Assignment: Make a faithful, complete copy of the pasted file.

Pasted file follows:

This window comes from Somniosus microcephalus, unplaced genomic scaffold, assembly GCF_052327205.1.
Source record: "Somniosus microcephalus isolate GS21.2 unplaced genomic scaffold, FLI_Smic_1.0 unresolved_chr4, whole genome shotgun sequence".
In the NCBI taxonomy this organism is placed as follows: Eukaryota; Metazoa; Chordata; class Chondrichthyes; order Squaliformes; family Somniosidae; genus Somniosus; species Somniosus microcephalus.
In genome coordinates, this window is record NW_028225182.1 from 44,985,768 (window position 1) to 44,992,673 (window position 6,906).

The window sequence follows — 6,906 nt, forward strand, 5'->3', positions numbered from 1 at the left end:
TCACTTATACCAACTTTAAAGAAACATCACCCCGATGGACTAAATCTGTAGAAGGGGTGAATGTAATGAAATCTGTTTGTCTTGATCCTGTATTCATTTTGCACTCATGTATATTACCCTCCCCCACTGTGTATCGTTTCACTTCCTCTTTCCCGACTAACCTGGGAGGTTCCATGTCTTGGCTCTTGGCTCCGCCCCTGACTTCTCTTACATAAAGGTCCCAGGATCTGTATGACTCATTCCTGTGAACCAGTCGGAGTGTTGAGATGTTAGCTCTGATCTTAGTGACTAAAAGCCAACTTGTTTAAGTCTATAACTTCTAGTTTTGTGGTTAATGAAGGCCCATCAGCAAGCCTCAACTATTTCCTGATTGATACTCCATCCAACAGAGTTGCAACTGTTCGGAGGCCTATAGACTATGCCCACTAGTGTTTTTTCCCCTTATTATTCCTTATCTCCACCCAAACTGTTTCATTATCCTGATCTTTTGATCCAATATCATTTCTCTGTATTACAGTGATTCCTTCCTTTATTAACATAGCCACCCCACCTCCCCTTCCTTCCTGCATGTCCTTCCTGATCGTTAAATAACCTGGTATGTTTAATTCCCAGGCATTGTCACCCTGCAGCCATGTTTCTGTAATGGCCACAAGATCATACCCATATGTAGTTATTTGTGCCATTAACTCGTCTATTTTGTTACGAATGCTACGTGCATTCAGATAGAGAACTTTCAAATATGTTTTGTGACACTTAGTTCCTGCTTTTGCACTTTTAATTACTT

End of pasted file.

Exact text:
This window comes from Somniosus microcephalus, unplaced genomic scaffold, assembly GCF_052327205.1.
Source record: "Somniosus microcephalus isolate GS21.2 unplaced genomic scaffold, FLI_Smic_1.0 unresolved_chr4, whole genome shotgun sequence".
In the NCBI taxonomy this organism is placed as follows: Eukaryota; Metazoa; Chordata; class Chondrichthyes; order Squaliformes; family Somniosidae; genus Somniosus; species Somniosus microcephalus.
In genome coordinates, this window is record NW_028225182.1 from 44,985,768 (window position 1) to 44,992,673 (window position 6,906).

The window sequence follows — 6,906 nt, forward strand, 5'->3', positions numbered from 1 at the left end:
TCACTTATACCAACTTTAAAGAAACATCACCCCGATGGACTAAATCTGTAGAAGGGGTGAATGTAATGAAATCTGTTTGTCTTGATCCTGTATTCATTTTGCACTCATGTATATTACCCTCCCCCACTGTGTATCGTTTCACTTCCTCTTTCCCGACTAACCTGGGAGGTTCCATGTCTTGGCTCTTGGCTCCGCCCCTGACTTCTCTTACATAAAGGTCCCAGGATCTGTATGACTCATTCCTGTGAACCAGTCGGAGTGTTGAGATGTTAGCTCTGATCTTAGTGACTAAAAGCCAACTTGTTTAAGTCTATAACTTCTAGTTTTGTGGTTAATGAAGGCCCATCAGCAAGCCTCAACTATTTCCTGATTGATACTCCATCCAACAGAGTTGCAACTGTTCGGAGGCCTATAGACTATGCCCACTAGTGTTTTTTCCCCTTATTATTCCTTATCTCCACCCAAACTGTTTCATTATCCTGATCTTTTGATCCAATATCATTTCTCTGTATTACAGTGATTCCTTCCTTTATTAACATAGCCACCCCACCTCCCCTTCCTTCCTGCATGTCCTTCCTGATCGTTAAATAACCTGGTATGTTTAATTCCCAGGCATTGTCACCCTGCAGCCATGTTTCTGTAATGGCCACAAGATCATACCCATATGTAGTTATTTGTGCCATTAACTCGTCTATTTTGTTACGAATGCTACGTGCATTCAGATAGAGAACTTTCAAATATGTTTTGTGACACTTAGTTCCTGCTTTTGCACTTTTAATTACTT